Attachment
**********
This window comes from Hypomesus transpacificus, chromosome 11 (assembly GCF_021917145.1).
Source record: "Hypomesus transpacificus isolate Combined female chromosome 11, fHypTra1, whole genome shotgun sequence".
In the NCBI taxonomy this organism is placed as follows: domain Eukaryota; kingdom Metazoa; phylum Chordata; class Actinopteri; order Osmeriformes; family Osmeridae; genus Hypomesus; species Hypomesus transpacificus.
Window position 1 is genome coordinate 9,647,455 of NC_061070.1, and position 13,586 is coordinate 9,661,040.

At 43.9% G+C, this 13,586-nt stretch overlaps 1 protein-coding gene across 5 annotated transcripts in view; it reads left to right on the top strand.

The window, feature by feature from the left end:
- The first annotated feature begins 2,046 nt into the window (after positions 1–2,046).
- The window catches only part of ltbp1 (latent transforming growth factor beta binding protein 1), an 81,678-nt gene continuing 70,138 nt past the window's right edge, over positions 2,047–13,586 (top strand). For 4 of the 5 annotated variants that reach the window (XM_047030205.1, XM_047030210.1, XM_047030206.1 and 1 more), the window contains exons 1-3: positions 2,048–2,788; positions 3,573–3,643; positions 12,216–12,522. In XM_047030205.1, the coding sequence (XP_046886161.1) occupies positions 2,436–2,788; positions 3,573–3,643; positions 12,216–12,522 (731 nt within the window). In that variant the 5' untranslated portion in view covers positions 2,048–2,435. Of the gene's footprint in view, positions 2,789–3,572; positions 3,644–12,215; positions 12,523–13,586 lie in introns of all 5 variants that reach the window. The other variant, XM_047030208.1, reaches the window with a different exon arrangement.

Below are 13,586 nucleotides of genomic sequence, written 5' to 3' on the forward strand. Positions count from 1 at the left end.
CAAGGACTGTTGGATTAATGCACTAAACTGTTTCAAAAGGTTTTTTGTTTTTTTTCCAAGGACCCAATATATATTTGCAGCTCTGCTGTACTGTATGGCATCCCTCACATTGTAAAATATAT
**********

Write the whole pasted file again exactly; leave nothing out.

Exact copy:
This window comes from Hypomesus transpacificus, chromosome 11 (assembly GCF_021917145.1).
Source record: "Hypomesus transpacificus isolate Combined female chromosome 11, fHypTra1, whole genome shotgun sequence".
In the NCBI taxonomy this organism is placed as follows: domain Eukaryota; kingdom Metazoa; phylum Chordata; class Actinopteri; order Osmeriformes; family Osmeridae; genus Hypomesus; species Hypomesus transpacificus.
Window position 1 is genome coordinate 9,647,455 of NC_061070.1, and position 13,586 is coordinate 9,661,040.

At 43.9% G+C, this 13,586-nt stretch overlaps 1 protein-coding gene across 5 annotated transcripts in view; it reads left to right on the top strand.

The window, feature by feature from the left end:
- The first annotated feature begins 2,046 nt into the window (after positions 1–2,046).
- The window catches only part of ltbp1 (latent transforming growth factor beta binding protein 1), an 81,678-nt gene continuing 70,138 nt past the window's right edge, over positions 2,047–13,586 (top strand). For 4 of the 5 annotated variants that reach the window (XM_047030205.1, XM_047030210.1, XM_047030206.1 and 1 more), the window contains exons 1-3: positions 2,048–2,788; positions 3,573–3,643; positions 12,216–12,522. In XM_047030205.1, the coding sequence (XP_046886161.1) occupies positions 2,436–2,788; positions 3,573–3,643; positions 12,216–12,522 (731 nt within the window). In that variant the 5' untranslated portion in view covers positions 2,048–2,435. Of the gene's footprint in view, positions 2,789–3,572; positions 3,644–12,215; positions 12,523–13,586 lie in introns of all 5 variants that reach the window. The other variant, XM_047030208.1, reaches the window with a different exon arrangement.

Below are 13,586 nucleotides of genomic sequence, written 5' to 3' on the forward strand. Positions count from 1 at the left end.
CAAGGACTGTTGGATTAATGCACTAAACTGTTTCAAAAGGTTTTTTGTTTTTTTTCCAAGGACCCAATATATATTTGCAGCTCTGCTGTACTGTATGGCATCCCTCACATTGTAAAATATAT